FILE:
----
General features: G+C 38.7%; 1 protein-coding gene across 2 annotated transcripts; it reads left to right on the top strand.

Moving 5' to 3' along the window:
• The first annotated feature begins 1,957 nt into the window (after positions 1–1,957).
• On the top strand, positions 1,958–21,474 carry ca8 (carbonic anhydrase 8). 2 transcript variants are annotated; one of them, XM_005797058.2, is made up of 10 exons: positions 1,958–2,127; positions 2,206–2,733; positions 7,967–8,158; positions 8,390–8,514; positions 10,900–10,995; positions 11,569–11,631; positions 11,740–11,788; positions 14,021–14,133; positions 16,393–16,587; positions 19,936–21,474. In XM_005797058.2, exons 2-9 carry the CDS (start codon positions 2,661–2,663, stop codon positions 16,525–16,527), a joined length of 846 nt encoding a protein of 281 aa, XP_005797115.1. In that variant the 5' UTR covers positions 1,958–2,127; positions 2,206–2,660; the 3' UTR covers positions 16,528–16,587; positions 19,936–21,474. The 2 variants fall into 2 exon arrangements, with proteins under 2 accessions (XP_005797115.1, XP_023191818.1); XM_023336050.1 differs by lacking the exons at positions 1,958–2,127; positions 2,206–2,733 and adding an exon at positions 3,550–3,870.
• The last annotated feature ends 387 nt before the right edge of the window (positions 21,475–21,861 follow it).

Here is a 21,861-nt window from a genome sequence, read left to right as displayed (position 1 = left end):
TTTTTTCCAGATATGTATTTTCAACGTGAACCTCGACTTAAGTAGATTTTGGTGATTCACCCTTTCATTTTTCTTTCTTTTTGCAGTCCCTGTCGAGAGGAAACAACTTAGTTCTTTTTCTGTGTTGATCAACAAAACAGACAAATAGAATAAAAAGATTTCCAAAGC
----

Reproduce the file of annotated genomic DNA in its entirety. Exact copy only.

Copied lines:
General features: G+C 38.7%; 1 protein-coding gene across 2 annotated transcripts; it reads left to right on the top strand.

Moving 5' to 3' along the window:
• The first annotated feature begins 1,957 nt into the window (after positions 1–1,957).
• On the top strand, positions 1,958–21,474 carry ca8 (carbonic anhydrase 8). 2 transcript variants are annotated; one of them, XM_005797058.2, is made up of 10 exons: positions 1,958–2,127; positions 2,206–2,733; positions 7,967–8,158; positions 8,390–8,514; positions 10,900–10,995; positions 11,569–11,631; positions 11,740–11,788; positions 14,021–14,133; positions 16,393–16,587; positions 19,936–21,474. In XM_005797058.2, exons 2-9 carry the CDS (start codon positions 2,661–2,663, stop codon positions 16,525–16,527), a joined length of 846 nt encoding a protein of 281 aa, XP_005797115.1. In that variant the 5' UTR covers positions 1,958–2,127; positions 2,206–2,660; the 3' UTR covers positions 16,528–16,587; positions 19,936–21,474. The 2 variants fall into 2 exon arrangements, with proteins under 2 accessions (XP_005797115.1, XP_023191818.1); XM_023336050.1 differs by lacking the exons at positions 1,958–2,127; positions 2,206–2,733 and adding an exon at positions 3,550–3,870.
• The last annotated feature ends 387 nt before the right edge of the window (positions 21,475–21,861 follow it).

Here is a 21,861-nt window from a genome sequence, read left to right as displayed (position 1 = left end):
TTTTTTCCAGATATGTATTTTCAACGTGAACCTCGACTTAAGTAGATTTTGGTGATTCACCCTTTCATTTTTCTTTCTTTTTGCAGTCCCTGTCGAGAGGAAACAACTTAGTTCTTTTTCTGTGTTGATCAACAAAACAGACAAATAGAATAAAAAGATTTCCAAAGC